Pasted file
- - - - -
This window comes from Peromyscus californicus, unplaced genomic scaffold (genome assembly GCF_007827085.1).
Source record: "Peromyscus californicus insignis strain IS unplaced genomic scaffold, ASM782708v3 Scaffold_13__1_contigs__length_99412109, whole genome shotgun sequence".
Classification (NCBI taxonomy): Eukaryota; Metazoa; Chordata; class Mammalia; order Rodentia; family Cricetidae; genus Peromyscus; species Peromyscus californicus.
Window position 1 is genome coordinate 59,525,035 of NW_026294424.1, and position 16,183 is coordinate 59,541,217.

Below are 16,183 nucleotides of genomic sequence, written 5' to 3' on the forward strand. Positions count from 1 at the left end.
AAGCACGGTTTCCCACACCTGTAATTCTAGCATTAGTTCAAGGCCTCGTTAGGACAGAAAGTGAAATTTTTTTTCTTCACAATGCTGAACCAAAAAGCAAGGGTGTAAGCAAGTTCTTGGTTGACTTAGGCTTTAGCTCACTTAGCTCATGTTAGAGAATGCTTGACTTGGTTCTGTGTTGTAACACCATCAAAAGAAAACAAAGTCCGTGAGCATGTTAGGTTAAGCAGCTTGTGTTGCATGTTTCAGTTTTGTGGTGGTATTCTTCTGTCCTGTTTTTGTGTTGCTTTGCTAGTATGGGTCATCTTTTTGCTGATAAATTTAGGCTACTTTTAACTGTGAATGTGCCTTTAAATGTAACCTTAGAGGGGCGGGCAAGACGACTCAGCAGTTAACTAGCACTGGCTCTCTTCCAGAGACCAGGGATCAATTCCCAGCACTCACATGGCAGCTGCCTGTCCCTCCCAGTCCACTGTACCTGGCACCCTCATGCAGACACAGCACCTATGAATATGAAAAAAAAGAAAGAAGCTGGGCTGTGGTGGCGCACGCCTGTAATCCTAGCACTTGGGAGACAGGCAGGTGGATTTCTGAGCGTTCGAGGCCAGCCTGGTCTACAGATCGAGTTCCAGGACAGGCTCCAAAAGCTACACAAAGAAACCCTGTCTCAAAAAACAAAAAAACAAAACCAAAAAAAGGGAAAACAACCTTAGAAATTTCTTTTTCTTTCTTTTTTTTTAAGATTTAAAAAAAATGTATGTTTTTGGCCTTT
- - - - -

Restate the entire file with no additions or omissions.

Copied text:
This window comes from Peromyscus californicus, unplaced genomic scaffold (genome assembly GCF_007827085.1).
Source record: "Peromyscus californicus insignis strain IS unplaced genomic scaffold, ASM782708v3 Scaffold_13__1_contigs__length_99412109, whole genome shotgun sequence".
Classification (NCBI taxonomy): Eukaryota; Metazoa; Chordata; class Mammalia; order Rodentia; family Cricetidae; genus Peromyscus; species Peromyscus californicus.
Window position 1 is genome coordinate 59,525,035 of NW_026294424.1, and position 16,183 is coordinate 59,541,217.

Below are 16,183 nucleotides of genomic sequence, written 5' to 3' on the forward strand. Positions count from 1 at the left end.
AAGCACGGTTTCCCACACCTGTAATTCTAGCATTAGTTCAAGGCCTCGTTAGGACAGAAAGTGAAATTTTTTTTCTTCACAATGCTGAACCAAAAAGCAAGGGTGTAAGCAAGTTCTTGGTTGACTTAGGCTTTAGCTCACTTAGCTCATGTTAGAGAATGCTTGACTTGGTTCTGTGTTGTAACACCATCAAAAGAAAACAAAGTCCGTGAGCATGTTAGGTTAAGCAGCTTGTGTTGCATGTTTCAGTTTTGTGGTGGTATTCTTCTGTCCTGTTTTTGTGTTGCTTTGCTAGTATGGGTCATCTTTTTGCTGATAAATTTAGGCTACTTTTAACTGTGAATGTGCCTTTAAATGTAACCTTAGAGGGGCGGGCAAGACGACTCAGCAGTTAACTAGCACTGGCTCTCTTCCAGAGACCAGGGATCAATTCCCAGCACTCACATGGCAGCTGCCTGTCCCTCCCAGTCCACTGTACCTGGCACCCTCATGCAGACACAGCACCTATGAATATGAAAAAAAAGAAAGAAGCTGGGCTGTGGTGGCGCACGCCTGTAATCCTAGCACTTGGGAGACAGGCAGGTGGATTTCTGAGCGTTCGAGGCCAGCCTGGTCTACAGATCGAGTTCCAGGACAGGCTCCAAAAGCTACACAAAGAAACCCTGTCTCAAAAAACAAAAAAACAAAACCAAAAAAAGGGAAAACAACCTTAGAAATTTCTTTTTCTTTCTTTTTTTTTAAGATTTAAAAAAAATGTATGTTTTTGGCCTTT